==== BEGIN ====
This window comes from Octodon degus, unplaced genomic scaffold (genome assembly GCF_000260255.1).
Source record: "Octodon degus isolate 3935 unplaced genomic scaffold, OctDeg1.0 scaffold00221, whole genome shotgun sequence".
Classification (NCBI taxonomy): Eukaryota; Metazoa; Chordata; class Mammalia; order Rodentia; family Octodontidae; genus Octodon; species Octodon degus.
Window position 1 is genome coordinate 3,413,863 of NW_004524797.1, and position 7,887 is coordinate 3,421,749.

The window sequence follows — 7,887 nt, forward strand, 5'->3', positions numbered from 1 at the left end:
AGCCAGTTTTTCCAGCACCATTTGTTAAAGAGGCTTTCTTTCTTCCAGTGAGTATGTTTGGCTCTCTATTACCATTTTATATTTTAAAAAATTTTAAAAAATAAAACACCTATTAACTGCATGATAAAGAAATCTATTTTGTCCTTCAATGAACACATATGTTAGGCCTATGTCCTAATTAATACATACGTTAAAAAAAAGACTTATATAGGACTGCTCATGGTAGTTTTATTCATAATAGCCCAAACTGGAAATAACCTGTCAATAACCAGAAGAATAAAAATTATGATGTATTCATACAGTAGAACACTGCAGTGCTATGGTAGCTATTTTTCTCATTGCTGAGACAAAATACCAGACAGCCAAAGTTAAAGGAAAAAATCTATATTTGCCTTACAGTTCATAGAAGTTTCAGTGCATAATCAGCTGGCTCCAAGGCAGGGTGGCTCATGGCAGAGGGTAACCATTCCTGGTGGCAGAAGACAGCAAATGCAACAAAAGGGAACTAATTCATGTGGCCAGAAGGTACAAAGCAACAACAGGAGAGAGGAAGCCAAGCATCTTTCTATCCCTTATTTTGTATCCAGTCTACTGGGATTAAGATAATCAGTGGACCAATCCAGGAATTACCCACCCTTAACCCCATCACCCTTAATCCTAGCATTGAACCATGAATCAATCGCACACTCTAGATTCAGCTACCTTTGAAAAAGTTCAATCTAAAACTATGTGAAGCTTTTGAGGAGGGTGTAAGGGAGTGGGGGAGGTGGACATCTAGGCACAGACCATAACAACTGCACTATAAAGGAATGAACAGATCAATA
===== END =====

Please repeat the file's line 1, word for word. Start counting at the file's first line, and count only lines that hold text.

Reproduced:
This window comes from Octodon degus, unplaced genomic scaffold (genome assembly GCF_000260255.1).